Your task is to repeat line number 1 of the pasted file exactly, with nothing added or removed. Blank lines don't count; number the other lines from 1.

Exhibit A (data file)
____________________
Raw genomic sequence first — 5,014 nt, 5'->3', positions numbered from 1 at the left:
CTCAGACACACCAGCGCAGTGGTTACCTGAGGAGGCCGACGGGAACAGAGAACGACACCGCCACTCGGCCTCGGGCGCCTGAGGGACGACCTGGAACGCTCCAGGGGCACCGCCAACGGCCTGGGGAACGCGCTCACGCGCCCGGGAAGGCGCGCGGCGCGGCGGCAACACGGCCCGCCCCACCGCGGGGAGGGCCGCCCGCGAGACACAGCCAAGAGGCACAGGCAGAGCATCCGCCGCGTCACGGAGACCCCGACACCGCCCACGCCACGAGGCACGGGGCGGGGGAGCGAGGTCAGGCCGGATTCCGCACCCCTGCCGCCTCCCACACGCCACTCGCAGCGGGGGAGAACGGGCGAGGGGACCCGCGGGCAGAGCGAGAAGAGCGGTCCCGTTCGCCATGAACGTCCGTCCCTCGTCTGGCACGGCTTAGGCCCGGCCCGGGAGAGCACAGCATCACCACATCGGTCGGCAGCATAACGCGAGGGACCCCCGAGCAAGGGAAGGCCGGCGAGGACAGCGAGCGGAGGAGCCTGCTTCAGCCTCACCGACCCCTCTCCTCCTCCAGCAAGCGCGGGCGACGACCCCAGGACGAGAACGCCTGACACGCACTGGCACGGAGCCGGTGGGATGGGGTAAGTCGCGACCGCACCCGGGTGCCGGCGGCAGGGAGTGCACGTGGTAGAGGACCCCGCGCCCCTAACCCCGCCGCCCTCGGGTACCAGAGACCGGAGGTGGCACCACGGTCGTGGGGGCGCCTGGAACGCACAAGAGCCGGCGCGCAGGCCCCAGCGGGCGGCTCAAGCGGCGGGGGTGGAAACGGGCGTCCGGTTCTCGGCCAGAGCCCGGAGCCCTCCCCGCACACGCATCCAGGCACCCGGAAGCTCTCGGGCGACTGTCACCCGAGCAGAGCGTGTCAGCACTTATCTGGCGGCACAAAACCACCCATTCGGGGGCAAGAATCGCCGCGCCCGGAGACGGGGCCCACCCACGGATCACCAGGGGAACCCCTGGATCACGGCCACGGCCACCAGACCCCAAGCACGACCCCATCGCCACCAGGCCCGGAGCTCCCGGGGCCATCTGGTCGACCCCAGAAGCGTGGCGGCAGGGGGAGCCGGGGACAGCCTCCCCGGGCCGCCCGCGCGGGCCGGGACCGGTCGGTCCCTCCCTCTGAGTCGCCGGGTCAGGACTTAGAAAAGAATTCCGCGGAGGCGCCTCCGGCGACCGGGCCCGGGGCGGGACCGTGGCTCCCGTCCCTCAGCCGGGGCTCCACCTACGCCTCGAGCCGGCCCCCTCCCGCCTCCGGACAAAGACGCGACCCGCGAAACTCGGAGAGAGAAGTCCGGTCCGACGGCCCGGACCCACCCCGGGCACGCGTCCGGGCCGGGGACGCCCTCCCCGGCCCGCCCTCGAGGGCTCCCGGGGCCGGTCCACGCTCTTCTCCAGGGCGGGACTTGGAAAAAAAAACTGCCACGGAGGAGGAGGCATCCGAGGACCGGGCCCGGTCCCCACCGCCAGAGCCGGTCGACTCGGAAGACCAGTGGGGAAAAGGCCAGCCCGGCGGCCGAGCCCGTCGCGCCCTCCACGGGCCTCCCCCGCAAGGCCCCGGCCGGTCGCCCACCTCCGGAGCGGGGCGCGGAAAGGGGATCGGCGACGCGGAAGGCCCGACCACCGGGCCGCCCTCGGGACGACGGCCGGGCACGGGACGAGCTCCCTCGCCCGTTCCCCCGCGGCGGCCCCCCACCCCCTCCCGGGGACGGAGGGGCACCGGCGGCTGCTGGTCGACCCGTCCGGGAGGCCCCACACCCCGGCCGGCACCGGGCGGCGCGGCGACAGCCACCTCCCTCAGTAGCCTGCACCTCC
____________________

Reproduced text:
Raw genomic sequence first — 5,014 nt, 5'->3', positions numbered from 1 at the left: